It does take a genius- the wine industry is a bloomin minefield, in every damn drop there's fifty parts art and fifty parts science. I used to think that was crap- then I studied up on it and talked to people...

The barrel doesn't just store the wine, it imparts flavour to it. The newer the wine barrel, the more flavour imparted to the wine.
After a few vintages, the barrel has lost a significant amount of its flavour. You can, however, shave off the inside of the barrel to get more life out of it, or add a bag of oak chips to them.
The used oak barrels from the first-use beverages are then used in the production of spirits. It does depend individually on the distillery, but some barrels will go from initial use in sherry, then to bourbon, then to rum. That "chain of reuse" can be anything from just one product to around four!
This can form a significant cost-reduction strategy for some wineries - the strategic production of wines which will produce a more favourable barrel by-product, such as sweet wines & sherries, as these can then be sold to distilleries. Distilleries are spoilt for choice and there will always be an excess of barrels- so inevitably some wine barrels won't get reused- plenty of used wine barrels lose out on their flavour profile as compared to the competition.

But! I'm going to go on the defence of the winemakers; you can't just expect these wineries to change their product strategies due to the current situation, and make a profit on it. By using the barrels they use, in the way that they do, these winemakers are targeting specific price segments of the wine market.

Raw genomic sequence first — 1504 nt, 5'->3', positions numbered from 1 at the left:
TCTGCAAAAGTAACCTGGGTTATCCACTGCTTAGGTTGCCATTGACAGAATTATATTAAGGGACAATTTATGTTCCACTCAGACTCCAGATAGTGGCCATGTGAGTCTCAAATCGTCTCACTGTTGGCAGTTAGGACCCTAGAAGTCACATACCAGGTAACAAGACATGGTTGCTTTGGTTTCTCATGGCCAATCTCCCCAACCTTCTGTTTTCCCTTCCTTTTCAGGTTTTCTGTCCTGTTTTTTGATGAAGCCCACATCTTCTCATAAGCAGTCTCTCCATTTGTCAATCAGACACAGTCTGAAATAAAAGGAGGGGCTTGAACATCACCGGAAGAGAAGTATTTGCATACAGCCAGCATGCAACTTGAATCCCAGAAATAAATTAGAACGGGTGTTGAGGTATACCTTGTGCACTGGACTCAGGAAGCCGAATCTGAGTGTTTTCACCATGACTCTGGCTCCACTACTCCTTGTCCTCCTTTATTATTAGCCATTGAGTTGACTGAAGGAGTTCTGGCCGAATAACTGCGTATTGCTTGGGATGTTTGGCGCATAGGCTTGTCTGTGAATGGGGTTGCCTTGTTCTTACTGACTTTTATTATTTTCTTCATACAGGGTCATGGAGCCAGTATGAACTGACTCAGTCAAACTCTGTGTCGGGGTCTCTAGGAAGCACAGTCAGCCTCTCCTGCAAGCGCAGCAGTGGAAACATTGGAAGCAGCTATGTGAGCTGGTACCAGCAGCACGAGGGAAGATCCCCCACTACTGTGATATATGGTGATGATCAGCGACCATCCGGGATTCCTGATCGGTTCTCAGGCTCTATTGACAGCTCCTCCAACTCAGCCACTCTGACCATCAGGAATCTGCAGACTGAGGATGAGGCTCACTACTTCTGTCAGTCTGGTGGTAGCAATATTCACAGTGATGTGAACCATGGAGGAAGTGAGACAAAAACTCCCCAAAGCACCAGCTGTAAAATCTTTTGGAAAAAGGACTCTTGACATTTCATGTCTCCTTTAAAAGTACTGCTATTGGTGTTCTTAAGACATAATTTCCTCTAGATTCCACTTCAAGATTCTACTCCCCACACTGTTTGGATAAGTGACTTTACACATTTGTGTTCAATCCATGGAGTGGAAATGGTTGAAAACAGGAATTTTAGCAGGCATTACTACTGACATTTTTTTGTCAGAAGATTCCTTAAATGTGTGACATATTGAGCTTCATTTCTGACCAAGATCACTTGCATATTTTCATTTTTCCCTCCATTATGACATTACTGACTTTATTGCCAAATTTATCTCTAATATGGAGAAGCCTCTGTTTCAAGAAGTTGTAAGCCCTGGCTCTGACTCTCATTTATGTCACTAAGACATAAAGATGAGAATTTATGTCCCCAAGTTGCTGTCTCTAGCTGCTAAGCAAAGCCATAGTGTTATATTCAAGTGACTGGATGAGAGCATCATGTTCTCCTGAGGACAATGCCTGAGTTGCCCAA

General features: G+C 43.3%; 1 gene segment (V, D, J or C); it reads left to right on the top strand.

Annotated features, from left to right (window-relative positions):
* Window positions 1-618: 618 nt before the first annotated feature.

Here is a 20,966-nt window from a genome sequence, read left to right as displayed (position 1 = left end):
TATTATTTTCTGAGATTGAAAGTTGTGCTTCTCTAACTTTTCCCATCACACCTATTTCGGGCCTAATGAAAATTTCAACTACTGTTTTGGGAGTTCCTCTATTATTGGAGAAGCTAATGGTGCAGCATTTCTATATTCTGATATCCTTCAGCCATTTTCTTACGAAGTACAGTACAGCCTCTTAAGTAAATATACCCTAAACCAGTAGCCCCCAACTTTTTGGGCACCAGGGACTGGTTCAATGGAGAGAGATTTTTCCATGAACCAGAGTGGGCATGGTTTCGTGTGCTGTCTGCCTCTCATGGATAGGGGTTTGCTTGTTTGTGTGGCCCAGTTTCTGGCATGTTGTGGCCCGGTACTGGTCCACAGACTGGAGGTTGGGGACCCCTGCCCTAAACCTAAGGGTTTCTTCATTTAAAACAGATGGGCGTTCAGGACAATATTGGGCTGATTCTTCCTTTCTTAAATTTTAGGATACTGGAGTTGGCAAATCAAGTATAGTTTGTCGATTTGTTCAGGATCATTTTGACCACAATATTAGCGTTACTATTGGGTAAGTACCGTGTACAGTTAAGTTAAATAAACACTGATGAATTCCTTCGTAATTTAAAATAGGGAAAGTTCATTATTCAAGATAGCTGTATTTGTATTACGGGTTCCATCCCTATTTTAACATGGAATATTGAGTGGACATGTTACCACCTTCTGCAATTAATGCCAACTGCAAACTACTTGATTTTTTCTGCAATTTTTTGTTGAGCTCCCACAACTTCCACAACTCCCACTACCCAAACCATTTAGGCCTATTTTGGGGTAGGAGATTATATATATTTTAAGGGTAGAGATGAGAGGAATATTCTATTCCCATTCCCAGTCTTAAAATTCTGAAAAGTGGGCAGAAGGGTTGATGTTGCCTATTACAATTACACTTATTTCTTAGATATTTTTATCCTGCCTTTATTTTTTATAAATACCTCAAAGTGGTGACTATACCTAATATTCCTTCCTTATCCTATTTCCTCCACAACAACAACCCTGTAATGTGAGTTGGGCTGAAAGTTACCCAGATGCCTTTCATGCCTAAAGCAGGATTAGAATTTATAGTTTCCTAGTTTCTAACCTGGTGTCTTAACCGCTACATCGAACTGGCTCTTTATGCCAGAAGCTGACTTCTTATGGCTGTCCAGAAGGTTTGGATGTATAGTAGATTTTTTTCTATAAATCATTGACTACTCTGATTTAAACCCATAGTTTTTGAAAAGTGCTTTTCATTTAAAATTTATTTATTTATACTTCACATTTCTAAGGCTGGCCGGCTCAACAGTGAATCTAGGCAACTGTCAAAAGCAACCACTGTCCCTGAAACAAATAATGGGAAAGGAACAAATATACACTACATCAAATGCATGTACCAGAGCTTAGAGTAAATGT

From what I have talked with wineries/winemakers, and what I have read, switching to a "ship juice in IBC's (plastic bulk containers) and ferment in stainless steel vats with oak chips", "reuse old barrels", or other strategies which tend to tilt their brand/product towards the lower price segments, just may not be that wise.
It's a very significant and risky tradeoff, because price premium and brand is profit for many wineries. Moreover, wineries (usually) are settled in their niche, changing strategy has both plenty of risk and opportunity costs attached. I'd guess the wineries' brains trusts will be working overtime, to figure out what to do.
If all these premium and artisanal producers absolutely can't stick to their guns (i.e. can't get their barrels) and change what they do, this will almost definitely cause a glut in other segments of the market.
It does happen- from the growing side especially. Grape growers have often gone bust when planting a new "hit variety", only to have the vines that they ripped out attract a price premium 5 years later, and the new variety experiences a glut. Or, the flavour profiles demanded by consumers change. Even more risk & reward in the industry- from both changing, and from not changing!

Sometimes changing strategy and using cost reduction (like barrel reuse and/or stainless steel fermentation) can work out.
A very common example is wineries that produce an icon range (the very best, the flagship of a winery) that they make a loss on, but greatly increases the brand awareness of their wine product, allowing them to sell more of a super-premium/premium (or even basic) wine which has a lower cost to produce AND is popular with a price-conscious consumer ( these premiums, even only at $15 a bottle, can be extremely good drops). The latter can "carry" the business, but the former is necessary for the latter's success!